Are you feeling more 'soul mate' or 'k bye' about your relationship? Christine_Kohler/iStock via Getty Images Plus Where do you see yourself in five years? It’s a standard job interview question, but it’s an even better question to ask yourself about your relationship. The person you talk to, date, move in with, get engaged to, marry, break up with or divorce – it’s all up to you. You’re in the driver’s seat regarding your relationship’s trajectory. Most of the time, you probably cruise along on autopilot, maintaining the status quo. Every once in a while, though, something disrupts that equil ..read more
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7 research-based resolutions that will help strengthen your relationship in the year ahead
The Conversation » Relationship Science
by Gary W. Lewandowski Jr., Professor of Psychology, Monmouth University
3y ago
Consider some science-backed ways to keep the home fires burning in 2021. Gabriele Grzelewski/iStock via Getty Images Plus The new year is going to be better. It has to be better. Maybe you’re one of the 74% of Americans in one survey who said they planned on hitting the reset button on Jan. 1 and resolving to improve. Those New Year’s resolutions most commonly focus on eating healthier, exercising, losing weight and being a better person. Admirable goals, to be sure. But focusing on body and mind neglects something equally important: your romantic relationship. Couples with better marriages r ..read more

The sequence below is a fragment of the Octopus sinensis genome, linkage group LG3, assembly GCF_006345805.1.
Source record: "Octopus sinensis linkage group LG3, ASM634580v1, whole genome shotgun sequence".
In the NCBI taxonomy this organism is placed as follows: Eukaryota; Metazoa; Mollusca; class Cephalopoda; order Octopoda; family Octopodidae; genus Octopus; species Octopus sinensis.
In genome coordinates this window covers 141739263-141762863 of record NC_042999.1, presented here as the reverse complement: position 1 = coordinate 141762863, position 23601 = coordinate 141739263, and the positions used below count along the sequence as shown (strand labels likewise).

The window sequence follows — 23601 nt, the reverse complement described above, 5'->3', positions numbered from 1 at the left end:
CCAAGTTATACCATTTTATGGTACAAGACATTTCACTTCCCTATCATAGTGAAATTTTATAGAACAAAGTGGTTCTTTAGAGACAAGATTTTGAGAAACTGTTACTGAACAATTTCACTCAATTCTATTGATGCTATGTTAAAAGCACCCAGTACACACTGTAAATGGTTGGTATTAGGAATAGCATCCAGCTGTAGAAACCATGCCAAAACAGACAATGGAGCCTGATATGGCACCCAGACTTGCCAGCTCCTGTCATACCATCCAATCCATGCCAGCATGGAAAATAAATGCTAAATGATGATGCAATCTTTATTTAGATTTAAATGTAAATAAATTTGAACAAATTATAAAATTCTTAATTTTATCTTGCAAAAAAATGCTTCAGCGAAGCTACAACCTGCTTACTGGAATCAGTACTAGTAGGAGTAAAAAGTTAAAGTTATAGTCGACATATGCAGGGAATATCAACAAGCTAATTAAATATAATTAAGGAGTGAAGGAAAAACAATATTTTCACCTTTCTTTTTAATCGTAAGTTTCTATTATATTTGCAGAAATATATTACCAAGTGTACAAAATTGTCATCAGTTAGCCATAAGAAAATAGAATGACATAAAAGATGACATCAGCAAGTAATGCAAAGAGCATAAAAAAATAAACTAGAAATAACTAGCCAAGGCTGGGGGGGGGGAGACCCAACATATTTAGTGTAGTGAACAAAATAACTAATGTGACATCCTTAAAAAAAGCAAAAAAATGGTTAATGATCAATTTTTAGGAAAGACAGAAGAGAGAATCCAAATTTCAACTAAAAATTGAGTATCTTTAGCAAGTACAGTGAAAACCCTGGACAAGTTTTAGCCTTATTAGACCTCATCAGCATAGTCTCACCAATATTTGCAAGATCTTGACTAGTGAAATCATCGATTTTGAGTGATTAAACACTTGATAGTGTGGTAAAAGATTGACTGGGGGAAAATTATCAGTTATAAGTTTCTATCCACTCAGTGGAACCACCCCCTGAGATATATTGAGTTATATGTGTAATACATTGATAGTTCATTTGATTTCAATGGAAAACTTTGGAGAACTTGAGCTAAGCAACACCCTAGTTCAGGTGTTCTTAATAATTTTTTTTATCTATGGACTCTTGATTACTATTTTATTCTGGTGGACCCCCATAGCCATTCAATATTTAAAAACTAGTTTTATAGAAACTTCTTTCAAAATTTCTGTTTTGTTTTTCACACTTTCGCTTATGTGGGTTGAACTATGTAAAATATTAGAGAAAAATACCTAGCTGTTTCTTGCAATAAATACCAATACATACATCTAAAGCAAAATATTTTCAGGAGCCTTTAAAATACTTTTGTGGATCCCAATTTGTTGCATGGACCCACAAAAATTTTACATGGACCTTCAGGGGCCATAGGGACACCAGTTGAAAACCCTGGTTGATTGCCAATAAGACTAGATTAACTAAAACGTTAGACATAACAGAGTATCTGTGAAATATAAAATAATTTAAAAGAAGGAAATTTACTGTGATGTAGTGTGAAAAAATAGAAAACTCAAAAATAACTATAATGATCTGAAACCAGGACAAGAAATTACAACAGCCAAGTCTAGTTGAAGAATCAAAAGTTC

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Love lockdown: the pandemic has put pressure on many relationships, but here's how to tell if yours will survive
The Conversation » Relationship Science
by Gery Karantzas, Associate professor in Social Psychology / Relationship Science, Deakin University
3y ago
Soroush Karimi/Unsplash Life in lockdown has been tough on many relationships. But negotiating the transition back to “normal” as restrictions continue to lift could also be a challenge for couples. So what are some of the key factors that affect how relationships fare during such times? To answer this, I’m going to draw on an important model in relationship science called the vulnerability stress adaptation model. Read more: The coronavirus lockdown could test your relationship. Here's how to keep it intact (and even improve it) 3 important factors As its name suggests, the model proposes th ..read more
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Married at First Sight - a 'social experiment' all but guaranteeing relationship failure
The Conversation » Relationship Science
by Gery Karantzas, Associate professor in Social Psychology / Relationship Science, Deakin University
3y ago